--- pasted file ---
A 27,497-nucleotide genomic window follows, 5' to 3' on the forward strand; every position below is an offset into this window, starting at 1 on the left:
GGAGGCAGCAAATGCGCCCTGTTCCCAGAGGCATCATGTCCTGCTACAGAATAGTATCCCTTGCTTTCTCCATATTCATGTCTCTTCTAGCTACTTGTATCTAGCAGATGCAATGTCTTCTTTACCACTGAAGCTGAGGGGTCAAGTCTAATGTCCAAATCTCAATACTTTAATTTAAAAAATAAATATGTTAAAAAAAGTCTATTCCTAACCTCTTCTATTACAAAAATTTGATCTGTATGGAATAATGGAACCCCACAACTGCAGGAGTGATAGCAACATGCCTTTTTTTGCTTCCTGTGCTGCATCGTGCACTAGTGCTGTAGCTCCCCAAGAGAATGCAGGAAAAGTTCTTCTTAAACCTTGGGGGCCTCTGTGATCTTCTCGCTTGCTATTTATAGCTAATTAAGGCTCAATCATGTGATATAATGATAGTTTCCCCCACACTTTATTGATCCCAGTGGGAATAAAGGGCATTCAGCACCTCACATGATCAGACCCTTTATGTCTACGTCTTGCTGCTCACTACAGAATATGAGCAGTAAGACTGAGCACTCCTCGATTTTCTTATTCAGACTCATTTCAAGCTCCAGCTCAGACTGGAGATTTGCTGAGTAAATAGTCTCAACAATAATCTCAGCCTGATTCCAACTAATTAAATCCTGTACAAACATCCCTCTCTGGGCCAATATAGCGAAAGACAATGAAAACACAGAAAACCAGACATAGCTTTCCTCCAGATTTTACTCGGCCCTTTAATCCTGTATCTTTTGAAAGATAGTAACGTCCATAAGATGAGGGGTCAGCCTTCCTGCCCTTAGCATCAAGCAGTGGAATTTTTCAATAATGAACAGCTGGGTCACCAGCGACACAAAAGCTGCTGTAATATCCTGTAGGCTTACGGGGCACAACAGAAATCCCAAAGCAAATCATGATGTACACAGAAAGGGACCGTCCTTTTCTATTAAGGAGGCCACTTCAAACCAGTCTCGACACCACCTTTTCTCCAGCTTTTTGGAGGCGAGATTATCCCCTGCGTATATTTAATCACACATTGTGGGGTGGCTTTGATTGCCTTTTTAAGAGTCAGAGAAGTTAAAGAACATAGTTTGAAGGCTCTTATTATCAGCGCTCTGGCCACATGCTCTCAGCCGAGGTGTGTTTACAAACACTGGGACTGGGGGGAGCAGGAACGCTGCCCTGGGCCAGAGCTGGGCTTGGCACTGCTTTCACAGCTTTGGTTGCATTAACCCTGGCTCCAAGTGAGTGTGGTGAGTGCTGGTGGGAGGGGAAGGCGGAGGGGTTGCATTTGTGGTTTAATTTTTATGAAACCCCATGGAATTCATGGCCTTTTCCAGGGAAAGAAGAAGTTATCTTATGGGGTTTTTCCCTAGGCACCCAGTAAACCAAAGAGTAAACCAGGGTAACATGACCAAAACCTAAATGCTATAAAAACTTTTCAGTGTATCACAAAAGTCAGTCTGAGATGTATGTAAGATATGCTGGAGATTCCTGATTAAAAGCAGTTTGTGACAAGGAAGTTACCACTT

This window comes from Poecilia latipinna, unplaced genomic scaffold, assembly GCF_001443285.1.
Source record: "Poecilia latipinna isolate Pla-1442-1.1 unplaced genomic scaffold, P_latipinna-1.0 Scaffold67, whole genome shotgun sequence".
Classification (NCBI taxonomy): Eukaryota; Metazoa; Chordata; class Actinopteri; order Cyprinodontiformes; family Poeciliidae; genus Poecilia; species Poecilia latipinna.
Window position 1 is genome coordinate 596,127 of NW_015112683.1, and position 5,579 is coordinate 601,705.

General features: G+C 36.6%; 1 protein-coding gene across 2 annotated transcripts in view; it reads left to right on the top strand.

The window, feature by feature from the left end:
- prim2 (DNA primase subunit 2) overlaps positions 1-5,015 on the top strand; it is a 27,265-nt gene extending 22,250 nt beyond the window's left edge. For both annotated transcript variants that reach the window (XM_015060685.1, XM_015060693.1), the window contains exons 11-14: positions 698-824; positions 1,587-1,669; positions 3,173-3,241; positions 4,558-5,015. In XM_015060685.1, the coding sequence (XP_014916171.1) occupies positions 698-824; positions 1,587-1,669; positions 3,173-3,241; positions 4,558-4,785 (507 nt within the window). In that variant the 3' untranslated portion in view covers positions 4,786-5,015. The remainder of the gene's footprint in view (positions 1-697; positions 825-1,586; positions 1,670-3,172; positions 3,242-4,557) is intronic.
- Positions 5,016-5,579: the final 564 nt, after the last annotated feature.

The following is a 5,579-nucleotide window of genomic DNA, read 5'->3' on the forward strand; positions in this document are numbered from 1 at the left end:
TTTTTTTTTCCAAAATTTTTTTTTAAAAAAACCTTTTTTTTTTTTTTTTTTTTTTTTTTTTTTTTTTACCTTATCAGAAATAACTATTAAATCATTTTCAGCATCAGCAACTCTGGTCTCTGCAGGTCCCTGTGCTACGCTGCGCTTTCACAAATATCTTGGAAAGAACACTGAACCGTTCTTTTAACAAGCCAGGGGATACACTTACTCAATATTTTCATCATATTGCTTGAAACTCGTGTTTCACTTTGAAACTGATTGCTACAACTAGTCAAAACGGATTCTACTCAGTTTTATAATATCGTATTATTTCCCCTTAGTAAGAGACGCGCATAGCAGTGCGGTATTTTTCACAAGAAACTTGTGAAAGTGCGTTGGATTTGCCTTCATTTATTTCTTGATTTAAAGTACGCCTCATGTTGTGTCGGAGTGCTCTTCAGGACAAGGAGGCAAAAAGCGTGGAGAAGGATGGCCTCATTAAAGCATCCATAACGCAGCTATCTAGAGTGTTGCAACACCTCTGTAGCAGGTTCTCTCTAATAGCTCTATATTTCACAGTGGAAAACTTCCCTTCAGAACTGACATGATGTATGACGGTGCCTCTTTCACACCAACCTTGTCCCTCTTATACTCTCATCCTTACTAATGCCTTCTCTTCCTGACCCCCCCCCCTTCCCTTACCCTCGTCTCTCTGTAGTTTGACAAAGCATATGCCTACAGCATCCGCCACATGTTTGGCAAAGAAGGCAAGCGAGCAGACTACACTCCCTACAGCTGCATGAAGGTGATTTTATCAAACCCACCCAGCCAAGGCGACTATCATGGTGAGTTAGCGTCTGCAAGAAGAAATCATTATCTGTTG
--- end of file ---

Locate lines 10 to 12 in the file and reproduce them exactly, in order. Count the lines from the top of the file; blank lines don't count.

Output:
- Positions 5,016-5,579: the final 564 nt, after the last annotated feature.

The following is a 5,579-nucleotide window of genomic DNA, read 5'->3' on the forward strand; positions in this document are numbered from 1 at the left end:
TTTTTTTTTCCAAAATTTTTTTTTAAAAAAACCTTTTTTTTTTTTTTTTTTTTTTTTTTTTTTTTTTACCTTATCAGAAATAACTATTAAATCATTTTCAGCATCAGCAACTCTGGTCTCTGCAGGTCCCTGTGCTACGCTGCGCTTTCACAAATATCTTGGAAAGAACACTGAACCGTTCTTTTAACAAGCCAGGGGATACACTTACTCAATATTTTCATCATATTGCTTGAAACTCGTGTTTCACTTTGAAACTGATTGCTACAACTAGTCAAAACGGATTCTACTCAGTTTTATAATATCGTATTATTTCCCCTTAGTAAGAGACGCGCATAGCAGTGCGGTATTTTTCACAAGAAACTTGTGAAAGTGCGTTGGATTTGCCTTCATTTATTTCTTGATTTAAAGTACGCCTCATGTTGTGTCGGAGTGCTCTTCAGGACAAGGAGGCAAAAAGCGTGGAGAAGGATGGCCTCATTAAAGCATCCATAACGCAGCTATCTAGAGTGTTGCAACACCTCTGTAGCAGGTTCTCTCTAATAGCTCTATATTTCACAGTGGAAAACTTCCCTTCAGAACTGACATGATGTATGACGGTGCCTCTTTCACACCAACCTTGTCCCTCTTATACTCTCATCCTTACTAATGCCTTCTCTTCCTGACCCCCCCCCCTTCCCTTACCCTCGTCTCTCTGTAGTTTGACAAAGCATATGCCTACAGCATCCGCCACATGTTTGGCAAAGAAGGCAAGCGAGCAGACTACACTCCCTACAGCTGCATGAAGGTGATTTTATCAAACCCACCCAGCCAAGGCGACTATCATGGTGAGTTAGCGTCTGCAAGAAGAAATCATTATCTGTTG